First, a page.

How A Molasses Spill Turned Deadly In 20th Century Boston

When you hear the word "molasses," it likely conjures up images of yesteryear, of bakers in old-fashioned kitchens wearing their favorite frilly aprons, the family dog by their feet waiting to gobble up whatever morsels of food hit the floor. It's an ingredient that represents comfort and nostalgia. Some even choose to slather molasses on their pancakes instead of maple syrup. But while most people have encountered this deeply hued, sticky concoction, few know exactly what it is. 

Molasses is a natural byproduct of the process of extracting sugar crystals from sugarcane and beets. It comes in either light, dark, or blackstrap depending on which part of the extraction process is underway. The blackstrap variety is the bitterest as it has the least amount of sugar. Molasses has many uses as it makes a great sweetener. It's the star of some baking recipes and goes perfectly with baked beans. No one would think of this seemingly benign syrup as a weapon of mass destruction, but on January 15, 1919, it was exactly that. 

A giant molasses storage tank was built in Boston's north end

The Purity Distilling Company sat along the shores of Boston's North End. According to History, with the increasing need for explosives during World War I, the company's demand for molasses (a key ingredient in the production of industrial alcohol) grew significantly. As a result, they built a huge storage tank that could hold 2.5 million gallons of the dark, syrupy liquid, standing 50 feet high with a diameter of 90 feet (per Wired). To the average eye, this behemoth container didn't appear to pose a threat. There were, however, some tell-tale signs that the tank posed a serious problem. 

Not only did it groan whenever workers topped it up, but there were also visible cracks that enabled children to fill their cups with the molasses that leaked out (per History). Purity Distilling Company's parent company, United States Industrial Alcohol, has been accused of neglecting to have an engineer or architect help develop the tank's plans for construction, failing to conduct regular quality inspections, and ignoring safety concerns (per Pacific Standard). Purity Distilling even painted the tank brown in an effort to hide the leaks from onlookers (per NBC News). It is believed that these failures were contributing factors to the impending disaster. 

Several factors dangerously impacted the molasses tank

Some contend that weather transpired with the tank's faulty construction to bring about the horrible events of that winter day. The Weather Network purports that on January 15, 1919, the temperature rose dramatically from that of previous days and that the materials used to build the tank were "too brittle to handle the extreme change in temperatures." When the tank was filled with the warmed molasses (this was done to make it thinner and easier to transfer), and it encountered the cooler existing product, this may have been the last straw. This could have caused the contents to ferment.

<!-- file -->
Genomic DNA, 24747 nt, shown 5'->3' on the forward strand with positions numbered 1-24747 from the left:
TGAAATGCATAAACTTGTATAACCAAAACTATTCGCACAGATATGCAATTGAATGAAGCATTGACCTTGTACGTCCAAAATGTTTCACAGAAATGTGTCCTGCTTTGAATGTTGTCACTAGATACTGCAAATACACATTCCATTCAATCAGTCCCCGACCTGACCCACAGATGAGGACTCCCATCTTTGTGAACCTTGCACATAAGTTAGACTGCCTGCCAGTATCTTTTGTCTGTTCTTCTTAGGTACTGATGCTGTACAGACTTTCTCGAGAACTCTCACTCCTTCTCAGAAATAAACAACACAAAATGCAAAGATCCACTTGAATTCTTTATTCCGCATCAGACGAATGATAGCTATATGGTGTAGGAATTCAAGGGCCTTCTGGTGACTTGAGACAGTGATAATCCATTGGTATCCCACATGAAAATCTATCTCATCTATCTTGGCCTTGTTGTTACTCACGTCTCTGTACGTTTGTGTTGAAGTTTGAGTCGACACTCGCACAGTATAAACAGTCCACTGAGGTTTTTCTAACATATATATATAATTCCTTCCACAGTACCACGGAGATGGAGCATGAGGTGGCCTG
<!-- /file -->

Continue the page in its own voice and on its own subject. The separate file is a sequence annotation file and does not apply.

History goes on to explain that molasses had been added to the tank 29 times, but only four of those fill-ups were near capacity. Two days before the disaster, 2.3 million gallons — enough to fill 3.5 Olympic-sized swimming pools — were added to the tank. And this massive volume of thick liquid was about to be unleashed upon an unsuspecting city and its citizens. Just after noon on that fateful day, the tank exploded.

The explosion took out entire city blocks

Immediately, a large piece of the container damaged a support of the elevated railway, causing the tracks to buckle as an approaching engineer managed to stop his train just in time. NBC News writes of the scene that followed, describing people being "swallowed, drowned, and asphyxiated by the viscous substance" as two city blocks were flooded in mere seconds. The liquid even tore a firehouse from its foundation and flung it into the harbor. 

While molasses is notoriously a slow-pouring liquid, this scenario proved that under the right conditions it can move rapidly. As Nicole Sharp, an aerospace engineer, explains to History, "molasses — which is a non-Newtonian fluid like ketchup or toothpaste — would have moved as a gravity current, much like a mudslide, avalanche or lava flow." The syrup traveled at roughly 35 mph, taking out entire acres of land. One eyewitness account stated that within a mere minute, the streets were filled with a massive stream of the stuff (per, and the Boston Post reported that horses "died like so many flies on sticky fly paper." 

The molasses became thicker and slower as it traveled. NBC shares, "People were trapped, with witnesses described trying to breathe while stuck, gasping for their lives and simultaneously trying to avoid inhaling too much." By the day's end, 21 people were dead and 150 more were injured. Hauntingly, the sickly odor of molasses lingered for years to come.